Steam is an effective means of sterilization of a bottling line. Taking advantage of the latent heat of vaporization, steam, because it is a gas, distributes heat everywhere in the line. As steam contacts the colder surfaces, it condenses and gives up its heat. When sufficient heat is delivered, sterilization is accomplished. In addition to the efficiency in delivering heat compared to hot water, steam can effectively deliver heat into nooks and crannies where it is difficult to get liquid water to go, ozonated or not. Most in-line filters also are rated for steam sterilization. (Check with the supplier.) As a result, the entire bottling line from filter to filler spout can be sterilized with steam, according to ARS/Pressure Washer Co., Calistoga, Calif.
When sterilizing a bottling line, especially with in-line filters, it is important to lower the steam generator's output pressure to not more than 25 psi. ARS/Pressure Washer recommends that a U.S. Federal Drug Administration- and NSP-approved steam hose rated at 100 psi and 300°F (149°C) be used with suitable fittings to attach one end to the steam generator and the other to the sanitary input of the filter housing or bottling line. All filler spouts should be open. It is also recommended by ARS/Pressure Washer that the steam output valve be opened part way until it is evident from dripping condensate that steam has passed through the filters. Once flow has been established, the valve can be opened all the way, which increases the flow keeps the pressure at a level never higher than 25 psi.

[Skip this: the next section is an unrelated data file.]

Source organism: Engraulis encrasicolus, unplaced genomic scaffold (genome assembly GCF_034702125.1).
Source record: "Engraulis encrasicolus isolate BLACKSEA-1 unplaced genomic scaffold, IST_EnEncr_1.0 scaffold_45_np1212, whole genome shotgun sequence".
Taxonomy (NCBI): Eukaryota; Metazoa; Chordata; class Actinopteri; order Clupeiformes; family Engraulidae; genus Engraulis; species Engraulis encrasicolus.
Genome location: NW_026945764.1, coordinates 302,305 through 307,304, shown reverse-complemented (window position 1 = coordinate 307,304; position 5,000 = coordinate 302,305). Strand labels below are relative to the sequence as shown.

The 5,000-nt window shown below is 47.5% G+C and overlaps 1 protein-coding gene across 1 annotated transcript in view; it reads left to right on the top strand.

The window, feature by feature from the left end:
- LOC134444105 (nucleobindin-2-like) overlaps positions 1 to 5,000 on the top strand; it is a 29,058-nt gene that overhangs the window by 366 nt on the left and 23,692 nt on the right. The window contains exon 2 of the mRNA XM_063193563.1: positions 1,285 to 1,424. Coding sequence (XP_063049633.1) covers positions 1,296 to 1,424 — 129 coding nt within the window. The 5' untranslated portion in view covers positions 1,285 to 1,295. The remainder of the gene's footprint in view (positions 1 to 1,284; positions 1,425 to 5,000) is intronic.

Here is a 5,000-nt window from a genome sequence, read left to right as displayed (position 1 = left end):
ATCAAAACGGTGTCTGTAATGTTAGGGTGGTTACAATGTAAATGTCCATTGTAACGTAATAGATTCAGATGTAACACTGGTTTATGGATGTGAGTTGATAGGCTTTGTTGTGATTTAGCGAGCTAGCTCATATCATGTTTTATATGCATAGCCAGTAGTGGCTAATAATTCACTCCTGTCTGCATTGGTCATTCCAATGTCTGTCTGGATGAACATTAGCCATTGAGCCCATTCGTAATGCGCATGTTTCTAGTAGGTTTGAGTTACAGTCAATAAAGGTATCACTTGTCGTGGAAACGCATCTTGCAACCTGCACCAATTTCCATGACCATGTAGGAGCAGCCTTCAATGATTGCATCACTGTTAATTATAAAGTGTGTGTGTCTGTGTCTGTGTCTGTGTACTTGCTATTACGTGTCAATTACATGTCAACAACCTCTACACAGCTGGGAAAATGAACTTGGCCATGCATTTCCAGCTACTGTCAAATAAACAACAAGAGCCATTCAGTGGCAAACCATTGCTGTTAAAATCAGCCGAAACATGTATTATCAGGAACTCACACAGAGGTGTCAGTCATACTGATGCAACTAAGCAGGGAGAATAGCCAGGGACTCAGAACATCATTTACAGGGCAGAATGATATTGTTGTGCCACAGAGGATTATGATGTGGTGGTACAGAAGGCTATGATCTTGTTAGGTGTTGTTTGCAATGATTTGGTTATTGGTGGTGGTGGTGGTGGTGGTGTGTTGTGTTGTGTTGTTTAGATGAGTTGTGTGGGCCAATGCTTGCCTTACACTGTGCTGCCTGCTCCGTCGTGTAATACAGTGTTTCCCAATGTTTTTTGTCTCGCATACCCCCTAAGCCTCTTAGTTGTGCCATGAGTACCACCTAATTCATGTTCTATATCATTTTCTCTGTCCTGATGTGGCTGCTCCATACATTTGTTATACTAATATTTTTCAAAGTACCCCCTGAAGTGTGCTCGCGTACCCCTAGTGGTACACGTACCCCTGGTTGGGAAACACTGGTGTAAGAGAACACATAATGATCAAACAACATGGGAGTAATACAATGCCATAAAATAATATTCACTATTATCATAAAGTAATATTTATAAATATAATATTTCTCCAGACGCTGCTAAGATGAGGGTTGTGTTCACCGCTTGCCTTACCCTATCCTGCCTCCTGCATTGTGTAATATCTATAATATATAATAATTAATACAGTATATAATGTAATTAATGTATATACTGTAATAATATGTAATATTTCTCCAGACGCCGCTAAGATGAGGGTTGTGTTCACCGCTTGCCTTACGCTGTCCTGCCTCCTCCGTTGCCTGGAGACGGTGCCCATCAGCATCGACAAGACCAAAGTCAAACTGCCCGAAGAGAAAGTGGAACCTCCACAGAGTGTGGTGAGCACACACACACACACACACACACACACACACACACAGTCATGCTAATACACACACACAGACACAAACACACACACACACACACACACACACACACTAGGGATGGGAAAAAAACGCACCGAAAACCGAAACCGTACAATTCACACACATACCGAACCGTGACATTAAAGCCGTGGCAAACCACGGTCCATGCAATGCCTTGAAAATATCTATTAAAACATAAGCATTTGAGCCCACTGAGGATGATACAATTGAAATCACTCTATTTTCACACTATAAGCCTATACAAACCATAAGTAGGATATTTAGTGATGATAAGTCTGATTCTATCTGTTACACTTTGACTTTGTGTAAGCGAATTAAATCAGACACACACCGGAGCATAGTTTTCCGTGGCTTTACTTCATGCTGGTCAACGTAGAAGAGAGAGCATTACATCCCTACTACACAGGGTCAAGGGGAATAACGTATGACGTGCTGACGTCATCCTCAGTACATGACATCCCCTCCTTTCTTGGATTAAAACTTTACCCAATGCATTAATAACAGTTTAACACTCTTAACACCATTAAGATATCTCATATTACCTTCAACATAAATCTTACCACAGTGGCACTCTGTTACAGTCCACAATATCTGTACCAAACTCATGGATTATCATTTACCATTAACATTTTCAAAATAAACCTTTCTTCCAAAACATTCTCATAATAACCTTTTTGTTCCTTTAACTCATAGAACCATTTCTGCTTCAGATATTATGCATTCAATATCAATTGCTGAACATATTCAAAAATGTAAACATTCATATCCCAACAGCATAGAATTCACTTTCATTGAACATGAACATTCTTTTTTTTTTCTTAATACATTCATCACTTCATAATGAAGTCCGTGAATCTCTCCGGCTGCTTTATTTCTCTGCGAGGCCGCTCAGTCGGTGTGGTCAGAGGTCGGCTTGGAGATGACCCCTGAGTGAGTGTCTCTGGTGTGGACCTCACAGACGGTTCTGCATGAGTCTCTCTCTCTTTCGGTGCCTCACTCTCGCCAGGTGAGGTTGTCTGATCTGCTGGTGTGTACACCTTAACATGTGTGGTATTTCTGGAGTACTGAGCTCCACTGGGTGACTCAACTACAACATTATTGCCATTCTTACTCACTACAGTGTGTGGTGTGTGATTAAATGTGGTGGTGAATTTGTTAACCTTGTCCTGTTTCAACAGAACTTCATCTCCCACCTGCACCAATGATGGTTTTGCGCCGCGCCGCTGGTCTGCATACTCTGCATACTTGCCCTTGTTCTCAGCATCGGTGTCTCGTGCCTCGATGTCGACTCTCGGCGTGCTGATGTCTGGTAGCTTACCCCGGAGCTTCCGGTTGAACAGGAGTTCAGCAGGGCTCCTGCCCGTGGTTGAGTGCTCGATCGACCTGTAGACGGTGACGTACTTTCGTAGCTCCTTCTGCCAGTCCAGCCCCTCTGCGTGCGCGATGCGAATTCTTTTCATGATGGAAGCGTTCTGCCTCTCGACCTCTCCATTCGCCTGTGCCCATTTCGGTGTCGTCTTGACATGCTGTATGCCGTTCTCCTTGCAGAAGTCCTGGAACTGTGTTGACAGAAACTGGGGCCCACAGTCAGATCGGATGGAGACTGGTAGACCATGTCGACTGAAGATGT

The inside surfaces of the bottling line will gradually heat up and liquid condensate will be pushed out of the filter spouts. When the inside surfaces of the bottling line are at 212°F (100°C), very little condensate and mostly steam will emerge from the spouts. To better ensure sterilization, continue the process continues for at least 15 min after achieving approximately 212°F (100°C). If the bottling line is to be used immediately, cool it down with clean tap water.